a question

Discussion in 'C++' started by c/c++ programming lover, Nov 7, 2008.

  1. Could anyone tell me why the result is that:
    printf("%d",++5*++5);
    the result is 49?
    thanks
     
    c/c++ programming lover, Nov 7, 2008
    #1
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  2. c/c++ programming lover wrote:
    > Could anyone tell me why the result is that:
    > printf("%d",++5*++5);
    > the result is 49?


    error: lvalue required as increment operand
     
    Juha Nieminen, Nov 7, 2008
    #2
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  3. c/c++ programming lover

    Salt_Peter Guest

    On Nov 7, 4:20 am, "c/c++ programming lover" <> wrote:
    > Could anyone tell me why the result is that:
    > printf("%d",++5*++5);
    > the result is 49?
    > thanks


    It doesn't matter what the result is. Its undefined behavior.
     
    Salt_Peter, Nov 7, 2008
    #3
  4. Salt_Peter wrote:
    > On Nov 7, 4:20 am, "c/c++ programming lover" <> wrote:
    >> Could anyone tell me why the result is that:
    >> printf("%d",++5*++5);
    >> the result is 49?
    >> thanks

    >
    > It doesn't matter what the result is. Its undefined behavior.


    Does the standard really specify a syntax error as "undefined behavior"?
     
    Juha Nieminen, Nov 7, 2008
    #4
  5. c/c++ programming lover

    Salt_Peter Guest

    On Nov 7, 5:49 pm, Juha Nieminen <> wrote:
    > Salt_Peter wrote:
    > > On Nov 7, 4:20 am, "c/c++ programming lover" <> wrote:
    > >> Could anyone tell me why the result is that:
    > >> printf("%d",++5*++5);
    > >> the result is 49?
    > >> thanks

    >
    > > It doesn't matter what the result is. Its undefined behavior.

    >
    > Does the standard really specify a syntax error as "undefined behavior"?


    Its a syntax error, yes, thats the obvious answer. Error or not, the
    OP's intent was to ask what the following might have a guaranteed
    result:

    int n(5);
    printf("%d",++n*++n);
     
    Salt_Peter, Nov 7, 2008
    #5
  6. c/c++ programming lover

    James Kanze Guest

    On Nov 7, 11:49 pm, Juha Nieminen <> wrote:
    > Salt_Peter wrote:
    > > On Nov 7, 4:20 am, "c/c++ programming lover" <> wrote:
    > >> Could anyone tell me why the result is that:
    > >> printf("%d",++5*++5);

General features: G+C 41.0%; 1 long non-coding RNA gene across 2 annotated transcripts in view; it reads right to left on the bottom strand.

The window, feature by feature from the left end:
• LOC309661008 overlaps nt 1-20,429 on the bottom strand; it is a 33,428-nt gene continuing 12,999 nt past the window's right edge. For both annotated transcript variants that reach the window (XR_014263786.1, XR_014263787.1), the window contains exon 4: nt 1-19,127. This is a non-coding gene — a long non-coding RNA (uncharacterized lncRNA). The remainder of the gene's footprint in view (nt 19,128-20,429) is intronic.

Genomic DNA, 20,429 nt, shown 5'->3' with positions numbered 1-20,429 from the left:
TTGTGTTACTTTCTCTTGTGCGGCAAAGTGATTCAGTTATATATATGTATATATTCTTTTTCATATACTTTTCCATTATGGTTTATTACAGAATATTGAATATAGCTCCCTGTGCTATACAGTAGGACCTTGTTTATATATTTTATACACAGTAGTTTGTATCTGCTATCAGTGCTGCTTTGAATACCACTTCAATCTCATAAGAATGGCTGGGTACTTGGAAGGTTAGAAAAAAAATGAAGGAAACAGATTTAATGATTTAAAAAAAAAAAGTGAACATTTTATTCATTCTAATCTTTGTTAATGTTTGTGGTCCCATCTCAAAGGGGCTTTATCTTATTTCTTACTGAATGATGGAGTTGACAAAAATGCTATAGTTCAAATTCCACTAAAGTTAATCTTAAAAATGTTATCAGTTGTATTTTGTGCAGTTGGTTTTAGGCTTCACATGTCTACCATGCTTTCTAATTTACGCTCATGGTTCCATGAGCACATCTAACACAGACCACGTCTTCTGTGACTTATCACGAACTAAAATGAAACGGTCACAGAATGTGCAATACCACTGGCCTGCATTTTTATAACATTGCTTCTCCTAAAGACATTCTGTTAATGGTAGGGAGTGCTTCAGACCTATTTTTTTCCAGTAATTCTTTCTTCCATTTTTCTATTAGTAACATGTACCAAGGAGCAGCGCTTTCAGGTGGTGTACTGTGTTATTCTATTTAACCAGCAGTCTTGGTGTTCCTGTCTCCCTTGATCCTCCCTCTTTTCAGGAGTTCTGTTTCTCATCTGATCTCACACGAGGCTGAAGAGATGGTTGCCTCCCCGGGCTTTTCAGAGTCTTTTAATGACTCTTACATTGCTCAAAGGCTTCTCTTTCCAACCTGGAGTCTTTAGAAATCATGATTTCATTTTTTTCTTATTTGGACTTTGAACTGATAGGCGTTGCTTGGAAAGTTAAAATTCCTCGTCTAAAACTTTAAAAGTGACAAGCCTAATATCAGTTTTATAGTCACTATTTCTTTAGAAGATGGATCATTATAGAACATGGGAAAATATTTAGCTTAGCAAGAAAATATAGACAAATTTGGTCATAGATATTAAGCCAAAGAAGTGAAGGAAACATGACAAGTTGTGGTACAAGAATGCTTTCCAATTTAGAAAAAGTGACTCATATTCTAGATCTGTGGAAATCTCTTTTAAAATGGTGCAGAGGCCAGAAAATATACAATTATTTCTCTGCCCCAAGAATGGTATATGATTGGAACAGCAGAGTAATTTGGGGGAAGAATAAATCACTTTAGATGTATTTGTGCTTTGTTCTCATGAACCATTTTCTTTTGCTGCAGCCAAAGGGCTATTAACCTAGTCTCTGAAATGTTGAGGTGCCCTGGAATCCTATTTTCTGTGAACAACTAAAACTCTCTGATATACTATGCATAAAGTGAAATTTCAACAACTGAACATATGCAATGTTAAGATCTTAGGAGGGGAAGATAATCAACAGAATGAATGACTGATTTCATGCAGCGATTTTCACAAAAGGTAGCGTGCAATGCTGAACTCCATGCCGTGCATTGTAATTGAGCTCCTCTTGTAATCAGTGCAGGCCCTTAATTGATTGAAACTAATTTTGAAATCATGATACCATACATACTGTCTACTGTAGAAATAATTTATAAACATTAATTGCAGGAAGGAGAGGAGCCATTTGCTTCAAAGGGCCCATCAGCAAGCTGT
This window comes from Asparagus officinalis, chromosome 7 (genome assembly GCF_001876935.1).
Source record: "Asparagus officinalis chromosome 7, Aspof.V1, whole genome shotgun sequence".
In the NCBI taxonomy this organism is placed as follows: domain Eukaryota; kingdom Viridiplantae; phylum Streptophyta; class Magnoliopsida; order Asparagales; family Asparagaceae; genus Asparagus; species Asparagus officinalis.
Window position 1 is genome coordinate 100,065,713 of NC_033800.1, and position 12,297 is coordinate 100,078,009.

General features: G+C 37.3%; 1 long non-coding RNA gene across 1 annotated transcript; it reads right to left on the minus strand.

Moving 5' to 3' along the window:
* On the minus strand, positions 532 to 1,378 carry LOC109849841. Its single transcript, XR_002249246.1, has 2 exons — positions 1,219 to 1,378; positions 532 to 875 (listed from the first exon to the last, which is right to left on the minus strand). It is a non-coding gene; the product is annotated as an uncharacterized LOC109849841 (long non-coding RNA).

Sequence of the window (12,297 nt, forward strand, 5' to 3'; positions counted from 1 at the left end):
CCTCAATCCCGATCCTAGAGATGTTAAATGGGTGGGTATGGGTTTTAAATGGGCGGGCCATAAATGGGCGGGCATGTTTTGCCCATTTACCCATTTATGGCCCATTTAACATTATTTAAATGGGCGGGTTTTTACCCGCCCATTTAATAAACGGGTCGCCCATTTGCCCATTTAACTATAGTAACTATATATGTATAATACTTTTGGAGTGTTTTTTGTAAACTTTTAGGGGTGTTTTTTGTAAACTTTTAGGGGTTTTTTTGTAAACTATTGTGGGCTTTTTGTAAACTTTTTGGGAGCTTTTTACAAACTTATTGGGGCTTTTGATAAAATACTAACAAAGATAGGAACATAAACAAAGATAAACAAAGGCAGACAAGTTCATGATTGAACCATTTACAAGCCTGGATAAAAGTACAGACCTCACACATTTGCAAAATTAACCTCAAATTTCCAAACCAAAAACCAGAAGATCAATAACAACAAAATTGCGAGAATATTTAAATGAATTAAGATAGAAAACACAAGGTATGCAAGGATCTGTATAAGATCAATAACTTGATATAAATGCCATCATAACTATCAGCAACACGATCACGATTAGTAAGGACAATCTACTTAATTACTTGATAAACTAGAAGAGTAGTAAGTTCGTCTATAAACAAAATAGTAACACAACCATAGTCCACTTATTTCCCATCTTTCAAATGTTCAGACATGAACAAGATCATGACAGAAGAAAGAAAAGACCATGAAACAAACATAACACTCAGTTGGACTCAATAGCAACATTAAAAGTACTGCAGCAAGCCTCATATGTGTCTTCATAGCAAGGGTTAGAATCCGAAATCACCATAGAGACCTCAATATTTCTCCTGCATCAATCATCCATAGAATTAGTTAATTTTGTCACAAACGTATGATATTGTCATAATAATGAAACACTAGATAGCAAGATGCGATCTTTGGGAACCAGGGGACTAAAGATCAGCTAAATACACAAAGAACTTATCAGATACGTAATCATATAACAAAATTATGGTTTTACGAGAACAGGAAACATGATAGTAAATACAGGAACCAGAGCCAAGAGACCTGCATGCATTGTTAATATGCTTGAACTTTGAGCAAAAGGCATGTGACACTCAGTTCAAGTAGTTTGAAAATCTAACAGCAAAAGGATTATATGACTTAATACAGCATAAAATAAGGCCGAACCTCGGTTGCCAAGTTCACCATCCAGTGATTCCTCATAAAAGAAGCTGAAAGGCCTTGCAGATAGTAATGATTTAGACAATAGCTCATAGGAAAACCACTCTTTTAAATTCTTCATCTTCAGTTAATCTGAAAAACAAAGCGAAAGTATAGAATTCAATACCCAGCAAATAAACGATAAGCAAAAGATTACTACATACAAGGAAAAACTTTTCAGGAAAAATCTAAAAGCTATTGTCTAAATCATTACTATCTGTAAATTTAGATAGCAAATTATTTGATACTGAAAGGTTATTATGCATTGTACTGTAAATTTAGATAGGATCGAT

> >> the result is 49?
    > >> thanks


    > > It doesn't matter what the result is. Its undefined
    > > behavior.


    > Does the standard really specify a syntax error as "undefined
    > behavior"?


    It does, actually. The implementation is required to emit a
    diagnostic, but what happens next is undefined behavior.

    In practice, of course, from a QoI point of view, the
    implementation will normally not generate an object file. The
    rule is there to allow the implementation to use ill-formed
    constructs as an extension; once the compiler has output a
    diagnostic (the message "this is an extension", for example),
    it's free to go on and compile the code, assigning any meaning
    it wants to it.

    --
    James Kanze (GABI Software) email:
    Conseils en informatique orientée objet/
    Beratung in objektorientierter Datenverarbeitung
    9 place Sémard, 78210 St.-Cyr-l'École, France, +33 (0)1 30 23 00 34
     
    James Kanze, Nov 8, 2008
    #6
  7. c/c++ programming lover

    anon Guest

    Salt_Peter wrote:
    > On Nov 7, 5:49 pm, Juha Nieminen <> wrote:
    >> Salt_Peter wrote:
    >>> On Nov 7, 4:20 am, "c/c++ programming lover" <> wrote:
    >>>> Could anyone tell me why the result is that:
    >>>> printf("%d",++5*++5);
    >>>> the result is 49?
    >>>> thanks
    >>> It doesn't matter what the result is. Its undefined behavior.

    >> Does the standard really specify a syntax error as "undefined behavior"?

    >
    > Its a syntax error, yes, thats the obvious answer. Error or not, the
    > OP's intent was to ask what the following might have a guaranteed
    > result:
    >
    > int n(5);
    > printf("%d",++n*++n);


    Intent or not, what he wrote produces a syntax error.
     
    anon, Nov 10, 2008
    #7
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